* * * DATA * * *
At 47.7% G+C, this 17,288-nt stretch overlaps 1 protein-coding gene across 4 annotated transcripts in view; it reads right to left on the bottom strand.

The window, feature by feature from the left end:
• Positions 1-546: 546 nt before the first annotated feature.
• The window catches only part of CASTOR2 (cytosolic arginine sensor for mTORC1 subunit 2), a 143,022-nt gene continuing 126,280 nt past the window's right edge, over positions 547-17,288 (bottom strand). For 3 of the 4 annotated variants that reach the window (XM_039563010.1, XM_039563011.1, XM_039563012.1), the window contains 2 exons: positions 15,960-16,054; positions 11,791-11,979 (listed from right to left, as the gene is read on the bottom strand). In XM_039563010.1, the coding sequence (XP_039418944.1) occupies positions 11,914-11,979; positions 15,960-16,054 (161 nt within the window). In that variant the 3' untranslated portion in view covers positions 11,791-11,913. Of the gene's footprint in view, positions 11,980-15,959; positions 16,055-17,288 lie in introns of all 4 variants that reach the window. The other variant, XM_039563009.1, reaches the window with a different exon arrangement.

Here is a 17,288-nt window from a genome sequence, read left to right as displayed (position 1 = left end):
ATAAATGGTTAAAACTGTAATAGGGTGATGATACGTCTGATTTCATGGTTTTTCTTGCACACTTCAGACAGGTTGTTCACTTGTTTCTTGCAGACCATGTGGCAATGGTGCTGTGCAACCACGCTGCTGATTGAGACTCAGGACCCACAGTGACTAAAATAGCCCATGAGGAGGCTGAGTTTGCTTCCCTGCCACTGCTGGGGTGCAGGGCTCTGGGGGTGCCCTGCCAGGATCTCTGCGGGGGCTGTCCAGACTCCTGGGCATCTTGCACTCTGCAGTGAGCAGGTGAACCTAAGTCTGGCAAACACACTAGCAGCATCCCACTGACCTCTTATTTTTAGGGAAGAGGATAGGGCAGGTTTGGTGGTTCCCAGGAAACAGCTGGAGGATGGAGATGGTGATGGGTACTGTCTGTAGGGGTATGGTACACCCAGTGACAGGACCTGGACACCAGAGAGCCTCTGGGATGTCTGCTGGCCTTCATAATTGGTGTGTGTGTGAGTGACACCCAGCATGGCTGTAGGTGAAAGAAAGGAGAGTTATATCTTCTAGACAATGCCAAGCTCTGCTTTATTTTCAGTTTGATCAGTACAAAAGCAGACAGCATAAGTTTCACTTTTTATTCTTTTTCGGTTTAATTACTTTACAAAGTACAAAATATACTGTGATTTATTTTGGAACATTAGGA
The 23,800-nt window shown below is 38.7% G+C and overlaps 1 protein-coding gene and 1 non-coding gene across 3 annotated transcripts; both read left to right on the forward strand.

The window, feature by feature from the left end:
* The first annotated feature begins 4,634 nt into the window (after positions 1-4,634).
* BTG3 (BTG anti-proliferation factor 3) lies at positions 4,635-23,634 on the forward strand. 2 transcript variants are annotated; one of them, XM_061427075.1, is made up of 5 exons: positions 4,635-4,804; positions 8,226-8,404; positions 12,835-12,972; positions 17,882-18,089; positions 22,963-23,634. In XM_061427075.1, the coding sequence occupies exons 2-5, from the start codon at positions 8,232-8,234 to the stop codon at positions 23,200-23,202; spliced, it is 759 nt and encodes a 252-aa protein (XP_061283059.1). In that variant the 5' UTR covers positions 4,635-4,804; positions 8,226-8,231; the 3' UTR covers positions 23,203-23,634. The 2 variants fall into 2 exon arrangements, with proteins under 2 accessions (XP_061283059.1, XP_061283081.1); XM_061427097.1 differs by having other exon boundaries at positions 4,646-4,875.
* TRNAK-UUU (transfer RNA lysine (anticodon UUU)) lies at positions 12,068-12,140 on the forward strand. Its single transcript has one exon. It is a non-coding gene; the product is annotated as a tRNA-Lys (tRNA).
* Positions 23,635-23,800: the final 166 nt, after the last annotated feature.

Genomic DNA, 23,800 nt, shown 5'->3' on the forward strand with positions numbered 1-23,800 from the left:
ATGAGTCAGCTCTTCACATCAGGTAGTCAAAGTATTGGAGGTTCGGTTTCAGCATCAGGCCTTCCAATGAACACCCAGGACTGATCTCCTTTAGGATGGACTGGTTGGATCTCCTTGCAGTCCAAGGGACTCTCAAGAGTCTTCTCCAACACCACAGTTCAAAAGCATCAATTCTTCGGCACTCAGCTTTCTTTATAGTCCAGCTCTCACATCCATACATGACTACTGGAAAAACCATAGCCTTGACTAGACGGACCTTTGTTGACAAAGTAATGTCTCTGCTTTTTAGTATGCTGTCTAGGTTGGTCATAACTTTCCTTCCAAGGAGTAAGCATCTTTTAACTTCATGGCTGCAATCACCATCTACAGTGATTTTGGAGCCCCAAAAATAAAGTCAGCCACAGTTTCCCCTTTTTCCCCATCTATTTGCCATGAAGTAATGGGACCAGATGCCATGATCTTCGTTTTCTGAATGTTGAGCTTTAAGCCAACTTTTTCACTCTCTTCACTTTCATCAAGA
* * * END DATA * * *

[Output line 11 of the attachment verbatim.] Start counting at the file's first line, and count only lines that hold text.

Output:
* TRNAK-UUU (transfer RNA lysine (anticodon UUU)) lies at positions 12,068-12,140 on the forward strand. Its single transcript has one exon. It is a non-coding gene; the product is annotated as a tRNA-Lys (tRNA).